Kepco making Jordan its Mideast power hub

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Kepco making Jordan its Mideast power hub

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Local employees of Korea Electric Power Corporation’s Jordan branch check operation of a 373-megawatt power plant in Al Qatrana, 90 kilometers (56 miles) south of capital Amman. Provided by Kepco

AMMAN, Jordan - “Thank God we have gas today!” a Jordanian employee says while staring at the main monitor hanging on a wall of the central control room at the headquarters of Qatrana Electric Power Company (QEPC), a joint venture between Korea Electric Power Company (Kepco) and Xenel of Saudi Arabia in Al Qatrana, 90 kilometers (56 miles) south of the capital of Amman.

The screen shows the 373-megawatt generator is operating smoothly, producing 50-hertz of electricity using Egyptian natural gas in storage tanks at the 23,000-square-meter (5.7-acre) site.

A stable supply of natural gas from Egypt, which is about 30 percent of fuel used to produce power in Jordan, a barren land with no oil resources and a severe scarcity of water, is a key factor if Kepco is to build a reputation as a reliable supplier of electricity in the Islamic country.

“One of the difficulties in producing power here is securing a stable supply of fuels like gas,” says Yun Seok-bae, president of QEPC. He recalls recent attacks on Egyptian pipelines that caused about 14 explosions and disrupted the supply of natural gas.

“So we are closely monitoring geopolitical conditions of not only Jordan, but also nearby countries,” he said.

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With a goal to become the second-largest foreign power provider in Jordan and expand into so-called second-tier countries in the Middle East, the Korean state-run electricity producer is at the forefront of efforts to enhance monitoring of the social and political dynamics of Arab countries and win the hearts of the people.

After completing the second independent power plant in Jordan in 2012, Kepco is building a third in Al Almanakher, 30 kilometers east of Amman. Slated for completion in September 2014, the new power plant with an annual capacity of 573 megawatts will give Kepco a total generation capacity of 946 megawatts, second only to Cegco from Saudi Arabia.

By then, Kepco’s market share in Jordan will more than double to 25 percent from its current 11 percent.

The electricity market of the poor country that has a per capita income of less than $5,000 is forecast to expand in coming years as the demand for power increases rapidly because of an influx of refugees from Syria and the creation of new industrial facilities as more and more foreign businesses enter the country.

The Jordanian government has a long-term plan to ramp up the nation’s power supply a total of 5,100 megawatts by 2015 from the current 3,366.

“Jordan is a strategic base for Kepco to advance into nearby countries that are expected to emerge as a new blue ocean market for global power producers in the next few years,” says Yun. “Being a key player in Jordan is crucial for Kepco, since we can track those countries so closely on a real-time basis.”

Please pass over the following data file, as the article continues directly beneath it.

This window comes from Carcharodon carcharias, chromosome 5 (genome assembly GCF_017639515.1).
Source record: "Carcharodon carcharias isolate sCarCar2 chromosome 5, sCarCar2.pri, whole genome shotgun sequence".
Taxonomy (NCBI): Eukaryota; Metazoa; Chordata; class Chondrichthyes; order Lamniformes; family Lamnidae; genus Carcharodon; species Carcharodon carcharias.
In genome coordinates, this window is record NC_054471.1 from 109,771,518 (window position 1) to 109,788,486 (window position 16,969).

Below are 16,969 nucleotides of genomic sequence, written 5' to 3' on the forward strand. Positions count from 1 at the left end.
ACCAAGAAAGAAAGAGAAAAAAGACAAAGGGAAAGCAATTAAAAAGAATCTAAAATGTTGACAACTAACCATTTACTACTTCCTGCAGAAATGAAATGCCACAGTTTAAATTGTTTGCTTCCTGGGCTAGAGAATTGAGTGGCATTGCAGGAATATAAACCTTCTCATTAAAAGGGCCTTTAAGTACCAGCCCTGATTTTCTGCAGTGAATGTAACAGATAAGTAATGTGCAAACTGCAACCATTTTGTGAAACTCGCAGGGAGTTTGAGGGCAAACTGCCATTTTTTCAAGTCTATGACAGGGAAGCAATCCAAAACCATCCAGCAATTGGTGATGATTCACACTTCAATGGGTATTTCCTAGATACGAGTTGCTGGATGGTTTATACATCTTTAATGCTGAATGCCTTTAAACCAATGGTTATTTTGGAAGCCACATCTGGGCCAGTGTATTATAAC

Kepco’s success in Jordan contributed to the company winning a 1,600-megawatt power plant order from the United Arab Emirates. The plant is under construction in Shuweihat, 260 kilometers west of Abu Dhabi.

“Our goal is to make direct inroads into their markets as soon as political situations improve there,” he adds.

For the next two and half decades, Kepco says it will be able to earn more than $11 million in annual net profit from its two power generation facilities in the country from next year, helping the heavily indebted public company improve its financial situation.

The company has faced fierce criticism in Korea for piling up nearly 95 trillion won ($89.6 billion) in debt, if subsidiaries are factored in.

Last week, the Korean government and Kepco increased electricity prices for households and industries by 5.4 percent on average.

In the meantime, the company has invested $ 96 million- in cash - in Jordan to build the power plants as part of its efforts to compete globally. The company refused to disclose the total amount of its overseas investment.

After its debut in the Philippines in 1995, Kepco today has 40 projects in 23 countries. It earned 1.5 trillion won from its overseas businesses last year.

“Overseas businesses are significant for Kepco to help offset future increases in power bills domestically, since Korea’s demand for electricity is growing at a slower pace than before,” says Lee Tong-seung, vice president of corporate communications at Kepco. “To succeed in the Middle East market, close networks with officials of the local industry and government are more important than anything else.”

Ever since Kepco jumped into Jordan in 2008, it has been working hard to build relationships.

“We have established strong bonds with local officials and potential clients here,” says a Kepco executive working in Amman. “We put a lot of effort into understanding Islamic culture and temperament. For example, they hate losing face, so we respect that and try not to cause trouble in that sense.”

Kepco’s Jordan branch also is trying to expand access to power to undeserved parts of the country.

“Along with Hyundai automobiles running on the streets of Jordan and Samsung smartphones in the hands of many local people, Kepco is trying to elevate the country’s image and status by fulfilling various corporate social responsibilities,” says Yun.

The company regularly checks circuit boxes of nurseries for disabled children and provides medicine for Bedouins living in the desert.

In the Zaatari refugee camp, Kepco supplies power for about 120,000 Syrian refugees.

BY SONG SU-HYUN [ssh@joongang.co.kr]

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